1. Javier Baez two-run homer in the sixth
Joey Gallo would have the day's longest home run (and more on that in a second), but Baez's sixth-inning shot off power pitcher Lucas Giolito (Nationals), which briefly gave the World Team a 2-1 lead, might actually have been the most impressive.
That's because it came on a curveball and was driven 399 feet to the opposite field, striking the rail just above the limestone façade above the right-field wall. An impressive display from a guy who possesses one of several enticing power bats in that Cubs system.
"It was like somebody was telling him what pitches were coming, and he just knew I was about to throw a curveball there," Giolito said. "I was expecting to just kind of get it over. I wanted to throw it sharp, and I don't think it came out sharp, but I just wanted to get it over and get ahead, maybe get a double play out of it, maybe bust him in with a fastball the next pitch. But he was all over it. Credit to him. Nothing I can do about that."
Said Baez: "I always look fastball inside. He didn't throw it, but he threw me a first-pitch curveball for a strike, so I swung at it, and I hit it pretty good."
Yep, sure did.
2. Gallo two-run homer in the sixth
Gallo, a prized bat in the Rangers' system, was the star of the show in pregame batting practice, with one particular poke breaking the windshield of the promotional Chevrolet truck parked in the concourse well beyond the right-field wall.
In the actual game, the left-handed-hitting Gallo outdid himself, smacking a 2-0 offering from Astros prospect Michael Feliz over that truck, a two-run blow estimated to have traveled 419 feet. That homer put the U.S. up for good, 3-2, and earned Gallo MVP honors.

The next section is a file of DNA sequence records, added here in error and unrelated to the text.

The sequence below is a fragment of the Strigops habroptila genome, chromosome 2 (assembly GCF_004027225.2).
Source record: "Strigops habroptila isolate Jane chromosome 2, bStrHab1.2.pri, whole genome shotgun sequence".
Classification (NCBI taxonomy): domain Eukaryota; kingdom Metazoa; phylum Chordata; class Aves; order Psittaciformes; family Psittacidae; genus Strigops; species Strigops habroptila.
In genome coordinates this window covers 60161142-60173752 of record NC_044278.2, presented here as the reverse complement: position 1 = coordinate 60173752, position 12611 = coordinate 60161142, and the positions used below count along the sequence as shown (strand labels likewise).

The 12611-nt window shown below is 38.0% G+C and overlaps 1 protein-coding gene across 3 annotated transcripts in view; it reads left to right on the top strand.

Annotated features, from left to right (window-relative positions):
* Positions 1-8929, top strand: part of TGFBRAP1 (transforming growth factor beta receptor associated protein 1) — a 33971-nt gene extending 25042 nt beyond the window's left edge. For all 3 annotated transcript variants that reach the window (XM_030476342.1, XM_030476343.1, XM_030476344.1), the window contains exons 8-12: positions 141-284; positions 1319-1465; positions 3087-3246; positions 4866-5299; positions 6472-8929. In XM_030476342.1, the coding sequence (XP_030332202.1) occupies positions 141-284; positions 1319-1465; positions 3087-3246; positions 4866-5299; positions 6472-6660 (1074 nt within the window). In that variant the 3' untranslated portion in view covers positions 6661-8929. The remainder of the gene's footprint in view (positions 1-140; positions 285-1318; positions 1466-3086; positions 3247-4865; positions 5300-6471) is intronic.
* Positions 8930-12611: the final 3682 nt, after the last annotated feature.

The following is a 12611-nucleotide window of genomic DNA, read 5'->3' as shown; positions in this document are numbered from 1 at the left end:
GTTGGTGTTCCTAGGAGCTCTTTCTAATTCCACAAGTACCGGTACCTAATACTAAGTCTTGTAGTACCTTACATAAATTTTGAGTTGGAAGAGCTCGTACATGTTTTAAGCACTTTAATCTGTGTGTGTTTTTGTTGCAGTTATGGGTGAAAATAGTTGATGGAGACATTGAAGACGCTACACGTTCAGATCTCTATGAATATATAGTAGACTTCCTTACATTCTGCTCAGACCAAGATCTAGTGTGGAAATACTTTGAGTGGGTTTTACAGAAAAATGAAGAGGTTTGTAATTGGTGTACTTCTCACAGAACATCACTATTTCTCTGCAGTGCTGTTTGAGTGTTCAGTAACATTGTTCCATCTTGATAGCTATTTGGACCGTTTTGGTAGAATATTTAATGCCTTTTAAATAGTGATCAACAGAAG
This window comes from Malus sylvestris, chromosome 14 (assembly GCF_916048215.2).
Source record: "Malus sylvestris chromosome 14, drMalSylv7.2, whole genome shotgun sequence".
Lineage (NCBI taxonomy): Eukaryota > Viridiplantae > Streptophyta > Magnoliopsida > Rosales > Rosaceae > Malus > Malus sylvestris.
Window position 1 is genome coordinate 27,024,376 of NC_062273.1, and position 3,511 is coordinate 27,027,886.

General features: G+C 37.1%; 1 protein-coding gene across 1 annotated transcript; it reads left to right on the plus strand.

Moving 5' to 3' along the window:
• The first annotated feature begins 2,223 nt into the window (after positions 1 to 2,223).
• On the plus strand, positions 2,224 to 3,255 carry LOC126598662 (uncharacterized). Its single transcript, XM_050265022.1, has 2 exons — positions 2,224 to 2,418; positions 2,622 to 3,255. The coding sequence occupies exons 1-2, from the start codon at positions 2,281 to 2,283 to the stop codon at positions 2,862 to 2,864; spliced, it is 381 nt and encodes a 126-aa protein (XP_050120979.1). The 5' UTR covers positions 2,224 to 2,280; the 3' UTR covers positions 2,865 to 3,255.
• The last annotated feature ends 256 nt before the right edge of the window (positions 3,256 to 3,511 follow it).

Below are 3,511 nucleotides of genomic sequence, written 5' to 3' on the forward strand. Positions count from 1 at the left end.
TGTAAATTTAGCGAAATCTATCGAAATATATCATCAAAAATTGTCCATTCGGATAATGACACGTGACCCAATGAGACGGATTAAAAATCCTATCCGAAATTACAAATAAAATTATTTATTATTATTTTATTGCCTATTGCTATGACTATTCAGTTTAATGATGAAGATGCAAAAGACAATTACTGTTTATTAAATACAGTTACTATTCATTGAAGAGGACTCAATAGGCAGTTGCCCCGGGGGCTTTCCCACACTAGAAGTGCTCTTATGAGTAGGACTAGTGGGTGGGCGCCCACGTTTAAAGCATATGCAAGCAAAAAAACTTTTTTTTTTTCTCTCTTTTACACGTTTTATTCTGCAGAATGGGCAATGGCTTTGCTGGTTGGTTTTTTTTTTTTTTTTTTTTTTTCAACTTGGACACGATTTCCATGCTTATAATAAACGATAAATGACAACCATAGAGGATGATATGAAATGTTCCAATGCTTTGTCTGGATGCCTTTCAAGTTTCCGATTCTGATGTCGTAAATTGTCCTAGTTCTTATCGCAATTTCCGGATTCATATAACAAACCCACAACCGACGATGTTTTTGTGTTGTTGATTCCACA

"When I connect," Gallo said, "I can usually hit them pretty far. ... This was definitely my most memorable [home run]. In front of 37,000 people, that's crazy."
And what of that bat flip after the homer? Gallo said it was an accident.
"I was telling the guys, I didn't mean to [do a] bat flip," he said. "My glove got stuck on the pine tar on my bat. I saw the replay and I was like, 'Oh, man, that looks so bad.'"
3. Jesse Winker's double in the third
The first hit of the game was a striking one. Winker (Reds) led off the bottom of the third with an opposite field double off Edwin Escobar (Giants) that nearly cleared the left-field wall. Winker settled for a double but would later come in to score from third on a groundout.
"I hit it, and I definitely thought it had a chance [to get out]," Winker said. "I was looking at the left fielder, and I knew it was over his head. I saw it hit off the wall, so I just had to hustle into second to secure a double. It was just fun to be able to put a swing on the ball like that."